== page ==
Every once in a while (here, here), I have the same conversation enough times with customers that I find it useful to bring it to the blog community. Last week at VMworld 2011, I had the opportunity to spend quite a bit of time speaking with customers and partners about Intelligent Automation and what it means for IT to deliver self-service capabilities to their customers (internal, contractors, etc.). During the conversations, a number of questions came up over and over again:
Q - We're very distributed within IT and we'd like to get more centralized, more organized and more efficient at delivering services. Where do we start?
A - Let's assume for a second that you can work through infrastructure consolidation, consistency and virtualization - which isn't always simple because it probably crosses technology groups and organizational boundaries. Now you have a foundation that is ready to handle multiple types of applications and can be provisioned, expanded and de-provisioned without breaking the overall architecture. Now it's time to start thinking about "services", which means you need to think like a Product Manager. If a "user" is going to select a service, what do you want included in that service?
- Should they be simple services? (Order a Virtual Machine and Storage capacity)
- Should they be bundled services? (OS + VM + Network + Storage)
- Should they be tiered services? (Gold, Silver, Bronze pricing or service-assurance levels)
- Should they be metered services or unlimited? (time used, resources used, etc.)
- Should they be broad, complex services? (entire VDC, multi-tiered applications, PaaS environment)
This is where you begin thinking about the concepts that you would place into your "Service Catalog". The menu that you'll let your users select from. Eventually you'll get into other aspect of "Self-Service" (lifecycle management, capacity planning, etc.), but initially it's important to consider how a user-facing service can ultimately be packaged so they are more productive and IT can deliver it efficiently.
NOTE: This is where the term "IT as a Service" comes from. By leveraging the Stephen Covey concept of "Begin with the End in Mind", you're identifying where you want things to go before ever making a technology or operational commitment.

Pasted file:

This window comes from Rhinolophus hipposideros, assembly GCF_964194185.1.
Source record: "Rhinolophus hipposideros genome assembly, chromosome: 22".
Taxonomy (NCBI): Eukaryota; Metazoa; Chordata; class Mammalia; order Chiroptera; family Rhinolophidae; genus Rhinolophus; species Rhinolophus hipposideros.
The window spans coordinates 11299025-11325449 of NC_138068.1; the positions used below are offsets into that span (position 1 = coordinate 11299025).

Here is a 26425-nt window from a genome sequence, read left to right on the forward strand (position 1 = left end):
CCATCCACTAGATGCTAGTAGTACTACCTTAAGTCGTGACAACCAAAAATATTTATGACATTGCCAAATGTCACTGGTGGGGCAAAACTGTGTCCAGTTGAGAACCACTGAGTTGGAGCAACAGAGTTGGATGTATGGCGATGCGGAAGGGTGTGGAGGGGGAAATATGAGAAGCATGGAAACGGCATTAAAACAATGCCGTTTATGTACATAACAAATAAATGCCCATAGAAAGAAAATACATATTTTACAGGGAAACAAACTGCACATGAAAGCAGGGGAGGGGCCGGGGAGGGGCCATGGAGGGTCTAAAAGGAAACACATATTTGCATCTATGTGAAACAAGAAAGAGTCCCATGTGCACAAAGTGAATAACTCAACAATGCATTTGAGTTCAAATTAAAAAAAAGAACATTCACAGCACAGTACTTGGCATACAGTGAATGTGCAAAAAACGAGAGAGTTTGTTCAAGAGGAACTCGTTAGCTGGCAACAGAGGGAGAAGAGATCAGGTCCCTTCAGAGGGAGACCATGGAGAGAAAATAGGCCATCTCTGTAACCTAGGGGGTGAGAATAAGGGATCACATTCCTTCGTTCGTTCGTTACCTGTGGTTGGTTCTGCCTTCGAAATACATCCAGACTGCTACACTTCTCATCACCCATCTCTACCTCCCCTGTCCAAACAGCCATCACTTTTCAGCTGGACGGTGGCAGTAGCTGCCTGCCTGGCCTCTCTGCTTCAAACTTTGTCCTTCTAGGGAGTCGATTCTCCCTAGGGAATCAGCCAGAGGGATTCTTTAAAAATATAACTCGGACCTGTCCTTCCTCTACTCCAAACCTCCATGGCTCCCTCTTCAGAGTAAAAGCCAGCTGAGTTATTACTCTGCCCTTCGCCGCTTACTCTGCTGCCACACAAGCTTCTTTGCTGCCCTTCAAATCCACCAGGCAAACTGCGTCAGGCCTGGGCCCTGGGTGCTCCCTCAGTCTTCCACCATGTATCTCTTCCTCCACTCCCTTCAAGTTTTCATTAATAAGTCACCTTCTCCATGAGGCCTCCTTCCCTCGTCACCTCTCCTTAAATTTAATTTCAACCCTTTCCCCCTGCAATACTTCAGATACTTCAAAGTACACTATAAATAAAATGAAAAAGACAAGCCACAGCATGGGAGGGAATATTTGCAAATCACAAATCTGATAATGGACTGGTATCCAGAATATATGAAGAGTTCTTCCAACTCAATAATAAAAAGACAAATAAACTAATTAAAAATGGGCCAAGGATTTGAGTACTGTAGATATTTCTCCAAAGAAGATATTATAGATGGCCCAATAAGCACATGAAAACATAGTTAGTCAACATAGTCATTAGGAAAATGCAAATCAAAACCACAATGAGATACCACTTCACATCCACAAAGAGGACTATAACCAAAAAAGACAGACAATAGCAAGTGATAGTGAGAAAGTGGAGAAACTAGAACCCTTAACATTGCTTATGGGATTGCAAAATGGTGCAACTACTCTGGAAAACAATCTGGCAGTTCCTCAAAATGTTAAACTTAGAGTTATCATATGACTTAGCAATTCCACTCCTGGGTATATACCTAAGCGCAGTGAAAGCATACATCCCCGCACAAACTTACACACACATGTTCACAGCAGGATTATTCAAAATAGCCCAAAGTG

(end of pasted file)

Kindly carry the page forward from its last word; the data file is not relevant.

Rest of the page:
Q - Is "Self Service IT" an all-or-nothing proposition? What if we can't get certain groups or legacy applications to move to this new environment?
A - Unless you're working in a greenfield (all-new) environment, it's quite rare to find an organization that is willing/able to move to 100% "Self-Service IT" immediately, so the answer is that this can absolutely be done in phases or for portions of IT operations. Keep in mind that moving to this new model of operations involves both technology and people/organizational changes and change isn't always easy. This is where it's important to follow a few basic guidelines:
- Plan the initial steps/stages so that you can measure progress and quickly adjust as needed. This might be targeting a subset of services, or an early-adopter group.
- Once an early stage is successful, highlight the changes within that group that could be applied to other groups. During times of change, people tend to follow successes because the risk-levels are less.
- Reduce barriers to usage - for example, many groups struggle with how to bill for these services because they don't know what something costs internally today. Using a "show-back" model (identify costs, highlight them to groups or management) can be a first step that helps them better understand the value brought by IT and usage by their teams.
Q - What if my organization isn't in high-tech (no in-house developers)? Is there value that Self-Service can bring to my organization?
A - Absolutely. While many of the initial use-cases that are often highlighted for IT as a Service are for Dev/Test groups or basic IT infrastructure, almost anything can be made into a service.
- Internal IT groups are often the first users, as it helps them deliver services faster and with less mistakes, freeing them up to take on new projects or optimize existing IT services.
- We've seen customers create "on-board a new employee" services for managers, which includes ordering Laptop, Virtual Desktop (VDI), Unified Communications (UC) or Office Furniture.
- We've seen project managers leverage the systems to pre-allocate resources to align with an upcoming project schedule.
- We're seeing customers ask how it can help them simplify the onboarding and offboarding of contractors and associated resources.
The potential list of services that could be created (and automated) is huge, and it tends to grow as the capabilities are known within the company and evangelized by employees and managers.
Q - How much control can IT continue to maintain if everything moves to "Self Service"?
A - Since the Service Catalog and Automation/Orchestration system are under the domain of IT, the levels of control will be a function of how much value (above racking-stacking-cabling) IT delivers today and how much skill their customers have. Intelligent Automation is ultimately a framework for IT to have better business-level conversations with the business, where the answer is often delivered via technology. The system can be viewed as a way to offload repetitive tasks, or it can be an enabler for new business innovation. Either way, it's about IT delivering a competitive service within the business.
Q - Do these solutions ONLY work with Cisco equipment?
A - No, Cisco's Intelligent Automation tools are capable of working with many 3rd-party systems via APIs, scripts or CLI. While it works great with Cisco data center products like Cisco UCS and Cisco Nexus, it can also be deployed with 3rd-party storage, servers, virtualization, billing systems, etc.